Hatzenbichler He Va rolls

Hatzenbichler He Va rolls © Opico

Careful placement

Application from a drill carries a greater risk of tri-allate coming too close to the seed, so applicator placement is particularly important.

“The key thing to avoid on the drill is applying Avadex to moving soil, which runs the risk of granules rolling down to end up near the seed,” says Mr Bootman.

“Making application the last thing that happens on the drill is the best way to be safe, with rear-facing spreader outlets working behind the packer.

“Most modern drills are very adept at placing the seed into consolidated soil and closing the slot cleanly, but particular care is essential with older equipment – and there are some that I’d be reluctant to fit an applicator to.”

Drilling speed is an important factor to consider, particularly where it encourages too much soil movement at the point of granule application.

Slowing down will also make for more consistent sowing to the recommended 4cm depth, reduce the likelihood of weed seed germination and avoid leaving open or shallow slots.

Pipework and outlets

Consideration should also be given to how the applicator is mounted, to ensure an uninterrupted flow of granules, says Andrew Wright of Stocks Ag.

In particular, growers should consider the specification and setup of the fan and distribution tubes, and design and placement of the outlets.

“Avadex granules have an uncanny knack of finding any low spots in the pipework and sitting there, so you need a high-volume fan, decent diameter pipework – 32mm is better than 25mm – and a nice downhill flow from the hopper to the outlets.”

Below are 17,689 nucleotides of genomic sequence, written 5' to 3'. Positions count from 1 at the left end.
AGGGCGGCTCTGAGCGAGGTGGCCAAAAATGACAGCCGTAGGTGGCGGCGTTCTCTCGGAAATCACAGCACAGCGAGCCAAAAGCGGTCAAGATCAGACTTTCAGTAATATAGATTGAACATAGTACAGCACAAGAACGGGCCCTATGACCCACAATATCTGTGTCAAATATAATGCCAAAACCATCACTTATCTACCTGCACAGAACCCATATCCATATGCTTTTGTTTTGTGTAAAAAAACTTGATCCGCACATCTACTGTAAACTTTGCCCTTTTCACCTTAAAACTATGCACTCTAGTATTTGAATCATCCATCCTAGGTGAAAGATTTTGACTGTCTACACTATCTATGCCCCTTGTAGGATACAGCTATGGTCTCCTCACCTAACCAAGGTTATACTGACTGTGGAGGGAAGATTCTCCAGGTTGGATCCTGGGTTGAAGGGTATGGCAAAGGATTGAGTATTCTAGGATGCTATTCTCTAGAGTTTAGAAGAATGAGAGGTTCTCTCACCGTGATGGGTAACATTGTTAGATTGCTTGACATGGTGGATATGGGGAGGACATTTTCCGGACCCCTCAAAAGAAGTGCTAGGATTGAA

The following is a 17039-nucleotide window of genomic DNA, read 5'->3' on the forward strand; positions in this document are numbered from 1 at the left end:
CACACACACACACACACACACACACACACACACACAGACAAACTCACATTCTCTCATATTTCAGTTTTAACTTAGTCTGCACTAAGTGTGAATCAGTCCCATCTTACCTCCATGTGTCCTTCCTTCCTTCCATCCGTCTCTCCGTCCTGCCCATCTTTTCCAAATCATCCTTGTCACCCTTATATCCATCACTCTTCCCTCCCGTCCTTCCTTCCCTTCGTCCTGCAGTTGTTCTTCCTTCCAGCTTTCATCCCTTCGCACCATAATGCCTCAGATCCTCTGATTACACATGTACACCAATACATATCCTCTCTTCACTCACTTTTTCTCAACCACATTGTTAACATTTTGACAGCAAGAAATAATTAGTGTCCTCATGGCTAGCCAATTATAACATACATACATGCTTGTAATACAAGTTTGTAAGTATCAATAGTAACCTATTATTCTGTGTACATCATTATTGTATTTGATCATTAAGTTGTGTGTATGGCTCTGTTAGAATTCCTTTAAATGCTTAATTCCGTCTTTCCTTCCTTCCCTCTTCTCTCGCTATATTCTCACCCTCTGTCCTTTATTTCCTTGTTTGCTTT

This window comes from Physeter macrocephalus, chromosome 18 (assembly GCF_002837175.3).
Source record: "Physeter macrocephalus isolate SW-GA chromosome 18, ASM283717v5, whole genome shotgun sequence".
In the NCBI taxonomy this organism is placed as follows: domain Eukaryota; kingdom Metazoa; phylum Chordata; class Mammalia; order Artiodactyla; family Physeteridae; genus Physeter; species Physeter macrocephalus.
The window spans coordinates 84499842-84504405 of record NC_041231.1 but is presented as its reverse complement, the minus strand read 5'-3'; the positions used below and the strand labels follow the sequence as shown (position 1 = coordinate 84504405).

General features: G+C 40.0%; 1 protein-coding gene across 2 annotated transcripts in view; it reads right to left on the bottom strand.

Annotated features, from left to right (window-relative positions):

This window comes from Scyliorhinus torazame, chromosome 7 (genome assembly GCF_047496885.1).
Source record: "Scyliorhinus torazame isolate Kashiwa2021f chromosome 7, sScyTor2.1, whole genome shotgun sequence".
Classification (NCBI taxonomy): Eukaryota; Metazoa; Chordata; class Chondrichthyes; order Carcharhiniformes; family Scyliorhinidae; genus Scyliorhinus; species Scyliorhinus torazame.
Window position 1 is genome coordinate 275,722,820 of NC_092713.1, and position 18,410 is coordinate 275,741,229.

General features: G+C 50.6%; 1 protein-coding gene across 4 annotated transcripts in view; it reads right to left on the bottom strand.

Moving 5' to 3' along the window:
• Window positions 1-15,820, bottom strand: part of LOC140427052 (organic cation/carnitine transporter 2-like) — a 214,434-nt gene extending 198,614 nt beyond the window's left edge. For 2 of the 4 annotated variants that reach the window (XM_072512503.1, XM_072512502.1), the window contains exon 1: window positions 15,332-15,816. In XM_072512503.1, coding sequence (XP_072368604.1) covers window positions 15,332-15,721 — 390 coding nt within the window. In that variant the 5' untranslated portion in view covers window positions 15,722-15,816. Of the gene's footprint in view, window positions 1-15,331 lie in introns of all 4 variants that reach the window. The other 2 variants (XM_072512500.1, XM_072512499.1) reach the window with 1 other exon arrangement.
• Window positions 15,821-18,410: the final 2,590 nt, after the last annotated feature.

“Keeping the pipe runs as short as possible helps, as do straight pipes to single outlets rather than Y-pieces to doubles.”

These essentials are generally easy to achieve on most drills, but multi-section rolls can be problematic from a pipework perspective because of the need to cater for implement folding.

This usually means longer pipe runs and more complicated mounting arrangements – without forming any low spots.

Outlets also need to be set at the correct centres and heights to give a decent overlap and an even spread pattern across the full width of the machine. For most Stocks Turbo-Jet installations, this is 500mm off the ground and 600mm apart.

“If you have more outlets, then they are closer to the ground, but I like to see them high and wide. Apart from anything else, this keeps the deflector plates well clear of soil and debris.”

“Any misalignment, damage or slight obstruction to these plates will disrupt the spread pattern.

“That’s why it’s always worth conducting a daily check of the pipework and outlets to make sure there’s a smooth, uninterrupted granule flow to clean deflector plates set at the correct angle.

For that reason, Mr Wright recommends regular calibration and spread pattern testing, which can be done with the dummy Avadex granules supplied free of charge by Gowan.

The need for an accurate spread pattern, as well as application rate, also makes micro-granule applicator certification under the National Sprayer Testing Scheme (NSTS) particularly important, says Gowan.

The options

There are plenty of options for growers looking to invest in their own applicators, from implements for mounting on Cambridge rolls or drills, to standalone tractor-mounted or UTV-towed units with booms.

Read about the offerings from the likes of APV, Horstine, Opico, Stocks Ag and Techneat